Monday, May 04, 2015

Swedish Holidays – Valborg (Walpurgis Night)

I would totally bottle the smell of campfire and use it as cologne. Unfortunately, I’m not a chemist. Or Kramer. Luckily this weekend was Valborgsmässoafton here in Sweden, which means that there were bonfires lit throughout the country. It also means that I don’t need to bottle the smell. For now. Instead, I just haven’t washed my clothes in four days. Being an adult is the best.

You can almost smell it, can't you? Breathe deep. Smells nice.
Valborgsmässoafton, or more commonly Valborg, is another one of those Swedish eve traditions. Remember Christmas Eve? Easter Eve? Midsummer Eve? Valborg Eve is April 30. It’s usually celebrated by setting giant bonfires, drinking too much, and sometimes shooting off fireworks. You may be surprised to know that this is a pretty exciting holiday for students. It might have something to do with the fire, explosives, and alcohol.

The history of Valborg is a tricky one. It’s been around for a long time. Medieval long time. It came to Sweden via Germany. Probably. Although, there could also be ties to Beltane, an Irish tradition that was being written about when Vikings were still harassing those poor island folk. Although it was probably celebrated long before the Irish had converted and the Vikings started giving them a hard time. I’m not a medievalist so will leave that to someone else to figure out the connections, if there are any.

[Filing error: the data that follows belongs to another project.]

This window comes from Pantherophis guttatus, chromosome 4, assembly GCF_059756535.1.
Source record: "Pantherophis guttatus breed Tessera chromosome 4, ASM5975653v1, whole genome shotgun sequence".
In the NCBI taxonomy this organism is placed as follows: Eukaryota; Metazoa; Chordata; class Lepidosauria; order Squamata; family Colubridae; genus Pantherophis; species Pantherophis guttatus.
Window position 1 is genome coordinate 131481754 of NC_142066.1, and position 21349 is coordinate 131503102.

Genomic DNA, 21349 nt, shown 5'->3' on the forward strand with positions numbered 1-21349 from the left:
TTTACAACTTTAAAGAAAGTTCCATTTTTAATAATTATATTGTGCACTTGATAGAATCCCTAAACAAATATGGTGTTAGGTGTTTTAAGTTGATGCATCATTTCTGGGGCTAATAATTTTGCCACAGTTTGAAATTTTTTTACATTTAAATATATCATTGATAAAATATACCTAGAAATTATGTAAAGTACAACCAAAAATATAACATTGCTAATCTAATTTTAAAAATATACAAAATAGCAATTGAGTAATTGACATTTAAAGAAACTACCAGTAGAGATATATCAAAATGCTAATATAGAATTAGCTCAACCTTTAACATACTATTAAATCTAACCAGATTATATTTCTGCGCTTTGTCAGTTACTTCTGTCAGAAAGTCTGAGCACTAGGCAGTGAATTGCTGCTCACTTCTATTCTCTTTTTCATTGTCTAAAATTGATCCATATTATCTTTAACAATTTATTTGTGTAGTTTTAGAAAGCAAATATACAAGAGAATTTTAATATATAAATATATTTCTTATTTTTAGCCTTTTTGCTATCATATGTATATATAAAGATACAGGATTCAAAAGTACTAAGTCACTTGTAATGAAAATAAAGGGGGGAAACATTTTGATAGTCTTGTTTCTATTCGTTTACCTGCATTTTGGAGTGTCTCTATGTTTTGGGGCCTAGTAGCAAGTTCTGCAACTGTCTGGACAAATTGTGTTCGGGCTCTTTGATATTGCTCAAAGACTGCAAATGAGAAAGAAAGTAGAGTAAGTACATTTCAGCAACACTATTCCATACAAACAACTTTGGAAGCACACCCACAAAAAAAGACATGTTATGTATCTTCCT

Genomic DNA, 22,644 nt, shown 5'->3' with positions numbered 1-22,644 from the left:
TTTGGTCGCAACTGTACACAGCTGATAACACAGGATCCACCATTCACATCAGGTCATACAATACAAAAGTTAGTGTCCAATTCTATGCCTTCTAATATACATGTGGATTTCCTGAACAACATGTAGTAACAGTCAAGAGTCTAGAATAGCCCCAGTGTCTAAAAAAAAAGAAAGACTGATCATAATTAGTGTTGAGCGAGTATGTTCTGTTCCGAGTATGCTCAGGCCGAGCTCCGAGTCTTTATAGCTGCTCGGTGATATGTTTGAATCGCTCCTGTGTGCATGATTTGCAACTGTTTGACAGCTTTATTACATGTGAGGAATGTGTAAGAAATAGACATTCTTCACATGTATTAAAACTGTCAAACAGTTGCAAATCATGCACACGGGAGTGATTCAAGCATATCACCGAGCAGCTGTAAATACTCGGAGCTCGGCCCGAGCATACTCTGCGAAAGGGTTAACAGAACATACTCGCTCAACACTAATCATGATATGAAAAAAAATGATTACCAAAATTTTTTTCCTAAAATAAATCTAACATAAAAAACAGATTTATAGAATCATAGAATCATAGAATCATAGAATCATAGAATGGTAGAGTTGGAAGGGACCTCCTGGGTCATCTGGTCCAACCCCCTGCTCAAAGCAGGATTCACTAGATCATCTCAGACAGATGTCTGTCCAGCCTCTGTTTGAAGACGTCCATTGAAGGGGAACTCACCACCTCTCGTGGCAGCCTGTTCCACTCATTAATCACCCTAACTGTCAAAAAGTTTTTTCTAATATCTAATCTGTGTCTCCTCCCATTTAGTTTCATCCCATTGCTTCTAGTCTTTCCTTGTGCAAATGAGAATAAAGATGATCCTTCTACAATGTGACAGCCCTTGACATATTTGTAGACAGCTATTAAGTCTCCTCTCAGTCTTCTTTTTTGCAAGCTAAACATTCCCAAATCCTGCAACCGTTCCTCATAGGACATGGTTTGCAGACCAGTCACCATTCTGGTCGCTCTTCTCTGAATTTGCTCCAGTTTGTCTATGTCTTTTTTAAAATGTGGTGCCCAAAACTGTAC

Let’s stick with the Germany story for right now. Of course, even that story is a bit tricky. The eve of May 1 was one of those nights where the witches were out in full force. Just like the Swedish witches who headed to Blåkulla to party with the Devil, the German witches headed to Brocken to do the same. The Germans waited for better weather though and flew off on the night of April 30. The Swedes were a little earlier and headed out on Holy Thursday. Of course, everyone knows that the best way to scare away witches is to start large bonfires and maybe shoot guns into the air.

But the Catholic Church doesn't like witches and the Devil. Witches are in league with the Devil and we can’t be having that. Churches liked to remind people of that evil consort by painting witches and Devils on the walls and ceilings. There are still plenty of examples of these paintings in medieval churches throughout Scandinavia. Anyway, it just so happens that Saint Walpurga was canonized on May 1 around 870. She’d been dead for about 100 years at this point, but miracles are hard to make happen so it took her a while to be recognized.